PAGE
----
Ireland to have highest debt per head in Europe this year
Cost of Covid-19 restrictions to leave debt per head of almost €20,000 over EU average
Irish public borrowing has ramped up over the past year to cope with the cost of the Covid-19 pandemic. Photograph: iStock
Ireland is forecast to have the highest government debt per head of population in Europe this year, as the impact of Covid-19-related borrowings pushes the burden on each individual in the State up by almost €4,000 in 2021.
It means that, per capita, the Irish will shoulder a debt burden of almost €20,000 more than the EU average.
According to figures from the European Commission, Ireland is forecast to have total government debt of €241.6 billion for 2021, up by almost 10 per cent on 2020. When considered on a per-person basis, this means that the debt burden will be € 48,291 this year, the highest across the European Union and the UK.
The forecast EU average is € 29,217, while the euro zone average is expected to be € 35,193. It is still significantly smaller, however, than the forecast debt burden in either the United States (€ 71,808) or Japan (€ 91,060).
The figures also show that Ireland has experienced the sharpest increase in debt per head over the past year, up 9 per cent, or €3,919, on 2020.
It is forecast to rise by a further €1,509 per person in 2022.
The second-largest increase is France, where the debt burden is to rise by €3,013 per head of population this year. As a comparison, debt per capita is expected to rise by €2,158 per person in the UK this year, and by €954 in Germany.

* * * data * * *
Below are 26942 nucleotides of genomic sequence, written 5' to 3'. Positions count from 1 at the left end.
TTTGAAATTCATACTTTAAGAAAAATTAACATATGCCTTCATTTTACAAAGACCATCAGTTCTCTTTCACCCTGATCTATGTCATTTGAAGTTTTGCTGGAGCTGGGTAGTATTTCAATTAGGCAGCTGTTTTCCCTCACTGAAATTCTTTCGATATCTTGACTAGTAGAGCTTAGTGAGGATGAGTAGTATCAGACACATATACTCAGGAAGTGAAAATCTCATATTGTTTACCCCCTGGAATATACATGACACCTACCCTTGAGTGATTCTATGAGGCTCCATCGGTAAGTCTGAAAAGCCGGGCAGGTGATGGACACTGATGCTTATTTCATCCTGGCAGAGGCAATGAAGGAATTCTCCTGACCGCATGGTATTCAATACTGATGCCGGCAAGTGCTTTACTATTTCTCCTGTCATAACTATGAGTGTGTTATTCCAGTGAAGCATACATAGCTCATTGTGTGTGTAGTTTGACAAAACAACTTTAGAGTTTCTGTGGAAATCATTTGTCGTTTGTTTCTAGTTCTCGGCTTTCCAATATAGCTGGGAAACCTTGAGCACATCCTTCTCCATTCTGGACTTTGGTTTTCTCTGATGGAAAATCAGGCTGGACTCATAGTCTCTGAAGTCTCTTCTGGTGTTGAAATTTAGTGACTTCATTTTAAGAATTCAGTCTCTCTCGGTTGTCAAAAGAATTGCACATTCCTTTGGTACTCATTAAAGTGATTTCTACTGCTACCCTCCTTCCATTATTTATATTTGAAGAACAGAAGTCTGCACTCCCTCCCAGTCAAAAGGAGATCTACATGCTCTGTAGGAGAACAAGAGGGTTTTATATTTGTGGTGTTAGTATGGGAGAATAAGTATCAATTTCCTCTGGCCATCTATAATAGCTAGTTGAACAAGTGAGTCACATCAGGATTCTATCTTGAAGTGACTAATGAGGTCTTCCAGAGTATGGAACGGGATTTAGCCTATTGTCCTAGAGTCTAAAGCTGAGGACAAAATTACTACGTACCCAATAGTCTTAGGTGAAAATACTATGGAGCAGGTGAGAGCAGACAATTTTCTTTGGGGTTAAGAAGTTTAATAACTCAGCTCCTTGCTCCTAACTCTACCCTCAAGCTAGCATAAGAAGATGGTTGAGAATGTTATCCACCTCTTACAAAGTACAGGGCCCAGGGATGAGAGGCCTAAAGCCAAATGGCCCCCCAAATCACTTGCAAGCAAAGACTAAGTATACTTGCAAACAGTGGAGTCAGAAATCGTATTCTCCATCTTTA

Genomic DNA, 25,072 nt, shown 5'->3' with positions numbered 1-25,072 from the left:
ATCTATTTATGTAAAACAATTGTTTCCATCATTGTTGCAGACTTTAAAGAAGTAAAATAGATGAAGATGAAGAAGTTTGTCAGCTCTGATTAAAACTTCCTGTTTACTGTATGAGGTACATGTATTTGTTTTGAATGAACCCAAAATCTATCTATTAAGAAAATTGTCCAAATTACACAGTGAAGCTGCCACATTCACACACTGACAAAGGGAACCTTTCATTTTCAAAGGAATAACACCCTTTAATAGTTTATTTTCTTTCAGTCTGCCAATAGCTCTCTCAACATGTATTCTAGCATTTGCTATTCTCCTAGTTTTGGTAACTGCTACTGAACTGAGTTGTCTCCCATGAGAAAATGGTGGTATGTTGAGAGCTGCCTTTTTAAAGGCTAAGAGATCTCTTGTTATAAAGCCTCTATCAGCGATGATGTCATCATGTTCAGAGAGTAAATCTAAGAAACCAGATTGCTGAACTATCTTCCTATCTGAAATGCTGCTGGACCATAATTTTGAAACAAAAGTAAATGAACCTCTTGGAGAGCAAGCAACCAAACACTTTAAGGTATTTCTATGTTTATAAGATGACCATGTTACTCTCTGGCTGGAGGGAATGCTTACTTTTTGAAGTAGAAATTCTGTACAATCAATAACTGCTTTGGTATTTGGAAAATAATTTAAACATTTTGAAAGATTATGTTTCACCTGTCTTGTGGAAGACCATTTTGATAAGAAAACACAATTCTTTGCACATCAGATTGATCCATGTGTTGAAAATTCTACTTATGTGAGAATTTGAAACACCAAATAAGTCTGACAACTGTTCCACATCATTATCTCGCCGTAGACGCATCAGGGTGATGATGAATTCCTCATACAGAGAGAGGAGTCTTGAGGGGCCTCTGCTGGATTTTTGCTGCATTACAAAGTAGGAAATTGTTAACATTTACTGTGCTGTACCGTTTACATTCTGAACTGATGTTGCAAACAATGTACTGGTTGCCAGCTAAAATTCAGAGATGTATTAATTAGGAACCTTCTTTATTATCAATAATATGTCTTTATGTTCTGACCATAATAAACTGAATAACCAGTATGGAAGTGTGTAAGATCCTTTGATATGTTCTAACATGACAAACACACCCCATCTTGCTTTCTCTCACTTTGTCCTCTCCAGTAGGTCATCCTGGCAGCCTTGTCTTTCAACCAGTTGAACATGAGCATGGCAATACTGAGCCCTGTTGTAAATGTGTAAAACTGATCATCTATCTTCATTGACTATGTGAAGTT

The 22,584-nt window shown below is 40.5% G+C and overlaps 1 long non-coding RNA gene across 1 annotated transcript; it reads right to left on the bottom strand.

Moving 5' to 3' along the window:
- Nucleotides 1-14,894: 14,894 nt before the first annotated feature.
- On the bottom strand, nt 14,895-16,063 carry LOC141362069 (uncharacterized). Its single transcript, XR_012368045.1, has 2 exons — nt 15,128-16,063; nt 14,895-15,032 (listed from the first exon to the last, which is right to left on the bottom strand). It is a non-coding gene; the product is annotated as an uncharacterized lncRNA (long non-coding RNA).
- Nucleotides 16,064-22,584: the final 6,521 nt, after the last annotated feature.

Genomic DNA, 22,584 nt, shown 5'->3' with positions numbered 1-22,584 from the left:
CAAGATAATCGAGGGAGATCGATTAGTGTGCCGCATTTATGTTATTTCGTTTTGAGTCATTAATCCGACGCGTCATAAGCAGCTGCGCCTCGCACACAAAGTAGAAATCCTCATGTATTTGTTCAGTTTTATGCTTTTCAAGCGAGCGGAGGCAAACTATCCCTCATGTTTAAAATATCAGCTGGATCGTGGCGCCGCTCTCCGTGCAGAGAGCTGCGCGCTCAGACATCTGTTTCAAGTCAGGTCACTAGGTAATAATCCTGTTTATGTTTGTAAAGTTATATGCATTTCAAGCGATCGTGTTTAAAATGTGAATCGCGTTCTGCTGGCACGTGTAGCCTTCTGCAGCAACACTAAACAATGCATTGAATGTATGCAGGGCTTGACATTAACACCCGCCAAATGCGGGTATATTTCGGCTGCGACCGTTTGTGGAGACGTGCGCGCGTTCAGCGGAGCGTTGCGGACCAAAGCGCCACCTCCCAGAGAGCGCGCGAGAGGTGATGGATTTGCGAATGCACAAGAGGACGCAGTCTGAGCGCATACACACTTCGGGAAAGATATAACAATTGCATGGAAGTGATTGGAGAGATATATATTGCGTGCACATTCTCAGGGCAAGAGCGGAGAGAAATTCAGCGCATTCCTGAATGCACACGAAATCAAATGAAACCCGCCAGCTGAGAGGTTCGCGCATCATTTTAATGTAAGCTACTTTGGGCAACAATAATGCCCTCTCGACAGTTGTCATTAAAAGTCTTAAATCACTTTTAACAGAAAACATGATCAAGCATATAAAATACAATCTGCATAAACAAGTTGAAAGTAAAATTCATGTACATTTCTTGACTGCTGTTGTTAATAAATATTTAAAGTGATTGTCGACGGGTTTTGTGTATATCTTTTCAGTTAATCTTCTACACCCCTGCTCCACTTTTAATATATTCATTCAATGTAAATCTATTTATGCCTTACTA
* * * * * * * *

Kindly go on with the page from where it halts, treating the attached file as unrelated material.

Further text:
In 2022, Belgium is forecast to overtake Ireland as the country with the largest debt burden per head of population, at €50,441, compared with Ireland’s €49,800.
Irish public borrowing has ramped up over the past year to cope with the cost of the Covid-19 pandemic, with Ireland cited as having the strictest response by a recent Oxford report.
With the pandemic unemployment payment alone costing the State about €140 million a week, and with more than €6 billion spent on wage subsidies since the start of the pandemic, public debt has grown accordingly.
A growing burden
Before the 2008 financial crisis, Ireland’s debt per capita was significantly lower than the EU average, at just €10,715 in 2007, compared with an EU average of €15,063. By 2011, however, Ireland’s debt burden had risen to €41,438, on the back of significant borrowing to deal with the crisis in the State’s banks. This put it at almost double the EU average, which stood at €21,137 that year.
Since 2013, however, it had largely been on downward trajectory until Covid hit.
For Austin Hughes, chief economist with KBC Bank Ireland, it is not necessarily the metric of debt that’s important, but rather a country’s capacity to repay.
While it’s “undoubtedly the case that debt per capita is elevated”, he says Ireland, given that its income per head is also relatively high compared with most other economies, is in a good position to shoulder it.
“In that respect, our capacity to weather this is significant,” he says. Based on an annual servicing cost of about €4 billion a year, he said the per-capita burden of the State’s debt was about €800.
“Provided you’re doing the right thing, and in this instance it is unquestionably the right thing [to borrow to support the economy], in that respect, you’re actually increasing the capacity of future generations to pay the burden of the interest on it.”
The risk may come in the form of rising interest rates in future, something alluded to last week by Minister for Finance Paschal Donohoe, who said that the greater the public debt, “the more painful any increase in borrowing costs will be”.